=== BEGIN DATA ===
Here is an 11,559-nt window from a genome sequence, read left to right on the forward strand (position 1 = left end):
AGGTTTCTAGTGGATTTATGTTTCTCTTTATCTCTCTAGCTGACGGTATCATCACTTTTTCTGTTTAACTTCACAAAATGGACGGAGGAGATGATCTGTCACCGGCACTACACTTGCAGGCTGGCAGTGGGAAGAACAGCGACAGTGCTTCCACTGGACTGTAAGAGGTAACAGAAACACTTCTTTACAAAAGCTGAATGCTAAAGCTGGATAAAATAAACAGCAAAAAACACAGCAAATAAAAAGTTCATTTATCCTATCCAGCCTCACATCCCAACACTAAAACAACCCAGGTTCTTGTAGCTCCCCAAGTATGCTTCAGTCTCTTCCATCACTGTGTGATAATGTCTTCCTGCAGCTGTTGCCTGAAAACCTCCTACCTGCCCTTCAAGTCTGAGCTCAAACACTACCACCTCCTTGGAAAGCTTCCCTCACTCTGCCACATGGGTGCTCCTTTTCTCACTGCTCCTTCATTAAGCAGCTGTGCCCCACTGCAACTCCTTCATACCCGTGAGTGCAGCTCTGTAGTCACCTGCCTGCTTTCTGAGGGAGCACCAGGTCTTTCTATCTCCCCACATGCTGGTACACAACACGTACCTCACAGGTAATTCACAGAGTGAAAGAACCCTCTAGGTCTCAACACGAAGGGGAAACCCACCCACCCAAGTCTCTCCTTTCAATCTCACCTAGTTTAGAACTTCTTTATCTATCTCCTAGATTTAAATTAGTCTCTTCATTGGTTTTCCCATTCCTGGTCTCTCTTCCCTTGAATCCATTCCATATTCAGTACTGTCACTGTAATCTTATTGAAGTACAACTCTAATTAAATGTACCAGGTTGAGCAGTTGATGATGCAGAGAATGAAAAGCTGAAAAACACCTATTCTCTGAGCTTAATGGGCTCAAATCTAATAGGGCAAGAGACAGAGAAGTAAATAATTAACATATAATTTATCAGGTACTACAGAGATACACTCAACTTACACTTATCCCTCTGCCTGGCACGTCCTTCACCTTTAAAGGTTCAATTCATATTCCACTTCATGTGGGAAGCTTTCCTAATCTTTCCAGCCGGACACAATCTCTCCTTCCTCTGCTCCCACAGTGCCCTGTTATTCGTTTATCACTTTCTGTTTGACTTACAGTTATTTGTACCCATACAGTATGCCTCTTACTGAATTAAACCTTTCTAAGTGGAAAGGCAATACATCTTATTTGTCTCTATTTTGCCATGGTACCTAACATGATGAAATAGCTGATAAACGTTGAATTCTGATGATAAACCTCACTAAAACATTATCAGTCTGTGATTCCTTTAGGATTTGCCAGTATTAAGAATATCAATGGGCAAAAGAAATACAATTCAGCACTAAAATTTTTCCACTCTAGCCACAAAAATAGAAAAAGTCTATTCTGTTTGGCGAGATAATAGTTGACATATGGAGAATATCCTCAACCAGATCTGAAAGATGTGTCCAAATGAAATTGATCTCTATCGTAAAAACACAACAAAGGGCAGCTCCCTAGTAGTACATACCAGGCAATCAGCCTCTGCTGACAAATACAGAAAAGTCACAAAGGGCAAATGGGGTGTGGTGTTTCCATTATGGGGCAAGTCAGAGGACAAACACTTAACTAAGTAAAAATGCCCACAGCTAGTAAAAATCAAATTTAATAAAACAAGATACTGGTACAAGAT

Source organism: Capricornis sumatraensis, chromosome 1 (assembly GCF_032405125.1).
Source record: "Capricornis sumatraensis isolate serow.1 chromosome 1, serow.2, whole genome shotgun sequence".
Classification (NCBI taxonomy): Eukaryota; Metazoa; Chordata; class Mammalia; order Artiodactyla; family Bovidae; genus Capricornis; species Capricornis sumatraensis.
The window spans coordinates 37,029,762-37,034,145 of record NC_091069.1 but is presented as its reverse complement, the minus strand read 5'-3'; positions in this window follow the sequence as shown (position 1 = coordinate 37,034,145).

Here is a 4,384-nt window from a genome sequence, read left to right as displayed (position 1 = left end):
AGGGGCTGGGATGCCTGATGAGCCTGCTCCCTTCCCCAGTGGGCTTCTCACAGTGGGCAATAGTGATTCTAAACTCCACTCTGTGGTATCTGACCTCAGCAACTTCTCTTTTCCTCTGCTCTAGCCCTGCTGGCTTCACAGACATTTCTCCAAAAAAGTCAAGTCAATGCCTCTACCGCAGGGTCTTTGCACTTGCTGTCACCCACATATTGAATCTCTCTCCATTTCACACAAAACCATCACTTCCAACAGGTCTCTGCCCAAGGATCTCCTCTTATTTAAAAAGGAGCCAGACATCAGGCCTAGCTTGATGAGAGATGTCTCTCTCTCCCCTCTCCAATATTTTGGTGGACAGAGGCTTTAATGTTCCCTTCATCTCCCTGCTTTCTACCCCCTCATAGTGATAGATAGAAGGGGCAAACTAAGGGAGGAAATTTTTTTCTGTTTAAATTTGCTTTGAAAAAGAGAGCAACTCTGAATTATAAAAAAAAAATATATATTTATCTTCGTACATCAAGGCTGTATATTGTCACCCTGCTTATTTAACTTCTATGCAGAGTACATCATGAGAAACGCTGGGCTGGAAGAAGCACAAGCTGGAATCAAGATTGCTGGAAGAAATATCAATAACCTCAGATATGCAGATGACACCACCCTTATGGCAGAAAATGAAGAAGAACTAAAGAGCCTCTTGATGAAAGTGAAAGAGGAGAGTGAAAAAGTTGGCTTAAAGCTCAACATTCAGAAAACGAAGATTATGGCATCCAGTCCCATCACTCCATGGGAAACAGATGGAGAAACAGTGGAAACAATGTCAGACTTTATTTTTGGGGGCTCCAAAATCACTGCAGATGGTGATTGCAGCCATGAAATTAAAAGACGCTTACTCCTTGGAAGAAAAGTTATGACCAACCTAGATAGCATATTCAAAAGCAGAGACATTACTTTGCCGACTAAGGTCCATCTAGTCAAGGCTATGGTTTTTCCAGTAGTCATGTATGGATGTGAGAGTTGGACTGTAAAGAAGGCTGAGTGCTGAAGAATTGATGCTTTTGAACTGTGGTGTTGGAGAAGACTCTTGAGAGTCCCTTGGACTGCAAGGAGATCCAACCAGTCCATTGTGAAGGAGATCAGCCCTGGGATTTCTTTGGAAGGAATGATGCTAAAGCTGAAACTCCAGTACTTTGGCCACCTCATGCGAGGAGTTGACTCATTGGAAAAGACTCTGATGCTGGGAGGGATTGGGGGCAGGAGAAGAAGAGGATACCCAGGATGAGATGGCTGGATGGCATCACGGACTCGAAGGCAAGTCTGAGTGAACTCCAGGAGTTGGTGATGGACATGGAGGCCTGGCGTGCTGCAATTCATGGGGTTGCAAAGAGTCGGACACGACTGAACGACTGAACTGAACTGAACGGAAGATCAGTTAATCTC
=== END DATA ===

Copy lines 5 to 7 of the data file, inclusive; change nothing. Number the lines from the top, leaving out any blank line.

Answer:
Classification (NCBI taxonomy): Eukaryota; Metazoa; Chordata; class Mammalia; order Artiodactyla; family Bovidae; genus Capricornis; species Capricornis sumatraensis.
The window spans coordinates 37,029,762-37,034,145 of record NC_091069.1 but is presented as its reverse complement, the minus strand read 5'-3'; positions in this window follow the sequence as shown (position 1 = coordinate 37,034,145).

Here is a 4,384-nt window from a genome sequence, read left to right as displayed (position 1 = left end):